Does media need self regulation 3.0?

BY MURALIDHAR| IN Media Practice | 16/08/2013
Paid news is a deeply troubling phenomenon. But are there other distortions - potentially unpaid - that are equally disturbing? Inherent bias for one?
MURALIDHAR S suggests some regulatory solutions for the distortions. PIX: Activism.com
Media, due to its inherent nature of reach and influence on masses, plays a vital role in a country’s political, economic, social and cultural set up and is considered as an important vehicle of communication to carry information to the people.
 
These are the opening lines from the recent report on issues related to paid news by the standing committee on information technology constituted by the Ministry of Information and Broadcasting. Nobody seems to be disputing the power of media, but is there consensus on the challenges confronting it? Paid news, a deeply troubling practice, is the most visible manifestation of the systematic deterioration of integrity and independence among Indian media houses. But, are there other distortions – potentially unpaid – that are equally disturbing?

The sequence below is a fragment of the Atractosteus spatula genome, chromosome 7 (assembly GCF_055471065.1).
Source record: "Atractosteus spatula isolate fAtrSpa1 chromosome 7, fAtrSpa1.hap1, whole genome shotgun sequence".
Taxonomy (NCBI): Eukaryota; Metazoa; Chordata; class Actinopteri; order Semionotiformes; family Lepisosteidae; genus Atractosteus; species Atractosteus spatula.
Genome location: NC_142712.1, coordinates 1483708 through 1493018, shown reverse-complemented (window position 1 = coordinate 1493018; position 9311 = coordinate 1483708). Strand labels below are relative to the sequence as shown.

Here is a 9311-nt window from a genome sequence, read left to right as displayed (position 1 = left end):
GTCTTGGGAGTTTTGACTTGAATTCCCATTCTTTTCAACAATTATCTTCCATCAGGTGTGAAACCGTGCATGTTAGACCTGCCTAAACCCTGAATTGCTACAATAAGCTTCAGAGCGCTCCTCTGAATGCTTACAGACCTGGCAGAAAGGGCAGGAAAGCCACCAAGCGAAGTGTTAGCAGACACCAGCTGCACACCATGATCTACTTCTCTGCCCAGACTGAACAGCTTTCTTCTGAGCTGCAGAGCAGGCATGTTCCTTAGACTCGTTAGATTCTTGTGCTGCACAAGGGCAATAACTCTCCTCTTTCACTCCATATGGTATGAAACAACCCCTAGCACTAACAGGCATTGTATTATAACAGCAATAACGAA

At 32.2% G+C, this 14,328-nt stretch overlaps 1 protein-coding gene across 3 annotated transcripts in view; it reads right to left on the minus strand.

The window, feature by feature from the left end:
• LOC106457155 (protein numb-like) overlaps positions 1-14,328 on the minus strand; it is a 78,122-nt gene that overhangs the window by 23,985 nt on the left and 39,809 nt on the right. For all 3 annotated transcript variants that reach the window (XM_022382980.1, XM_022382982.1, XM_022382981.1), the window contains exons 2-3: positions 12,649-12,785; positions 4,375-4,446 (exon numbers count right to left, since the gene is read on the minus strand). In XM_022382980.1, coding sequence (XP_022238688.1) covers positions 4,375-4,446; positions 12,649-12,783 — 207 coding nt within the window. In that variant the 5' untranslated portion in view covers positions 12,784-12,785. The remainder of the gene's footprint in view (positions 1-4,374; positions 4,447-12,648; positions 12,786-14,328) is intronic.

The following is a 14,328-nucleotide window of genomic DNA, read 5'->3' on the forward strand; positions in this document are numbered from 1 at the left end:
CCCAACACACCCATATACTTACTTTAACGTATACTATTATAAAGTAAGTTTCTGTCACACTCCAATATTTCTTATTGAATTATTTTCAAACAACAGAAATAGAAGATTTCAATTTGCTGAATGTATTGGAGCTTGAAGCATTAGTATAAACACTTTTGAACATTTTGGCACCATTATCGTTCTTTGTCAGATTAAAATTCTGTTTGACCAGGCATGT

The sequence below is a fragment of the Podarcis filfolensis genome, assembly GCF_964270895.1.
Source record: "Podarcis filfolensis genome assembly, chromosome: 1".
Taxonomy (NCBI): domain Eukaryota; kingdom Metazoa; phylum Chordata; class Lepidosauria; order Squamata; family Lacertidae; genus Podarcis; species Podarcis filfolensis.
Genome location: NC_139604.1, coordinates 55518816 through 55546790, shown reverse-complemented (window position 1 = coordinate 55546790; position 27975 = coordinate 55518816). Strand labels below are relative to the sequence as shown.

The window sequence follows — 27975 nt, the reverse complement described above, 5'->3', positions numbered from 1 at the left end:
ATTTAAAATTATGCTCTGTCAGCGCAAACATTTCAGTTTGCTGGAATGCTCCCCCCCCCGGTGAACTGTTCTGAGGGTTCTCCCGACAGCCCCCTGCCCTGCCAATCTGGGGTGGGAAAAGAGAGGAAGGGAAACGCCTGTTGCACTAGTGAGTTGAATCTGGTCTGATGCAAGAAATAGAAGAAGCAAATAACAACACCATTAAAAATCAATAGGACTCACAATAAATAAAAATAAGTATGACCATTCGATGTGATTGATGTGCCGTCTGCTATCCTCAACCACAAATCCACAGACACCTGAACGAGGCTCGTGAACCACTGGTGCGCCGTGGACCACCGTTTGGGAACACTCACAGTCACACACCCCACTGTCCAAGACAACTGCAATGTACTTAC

Back in July 2012, an international news channel organised a panel discussion on the simmering online tensions between the ‘seculars’ and the ‘internet Hindus’, a term that some consider offensive, but is nevertheless used to describe abusive members of the Indian right. Among the panelists was a high profile TV journalist, credited with coining the term, who had this to say when asked whether there is bias in political coverage:
 
There is a mythification of the enemy… the enemy is the liberal, secular media which is groveling at the feet of the establishment...which is socialist, which is left wing, which is liberal, elitist… That’s so not the case. .. we cover every political party… we cover every issue.. we cover every politician …we cover the Congress, we cover the BJP, we cover left wing, we cover right wing…It is just mythifying an enemy and making this liberal aristocracy the enemy that we have to fight against with our grass roots nationalist credentials… a binary opposition that doesn’t exist.. it is in the mind completely.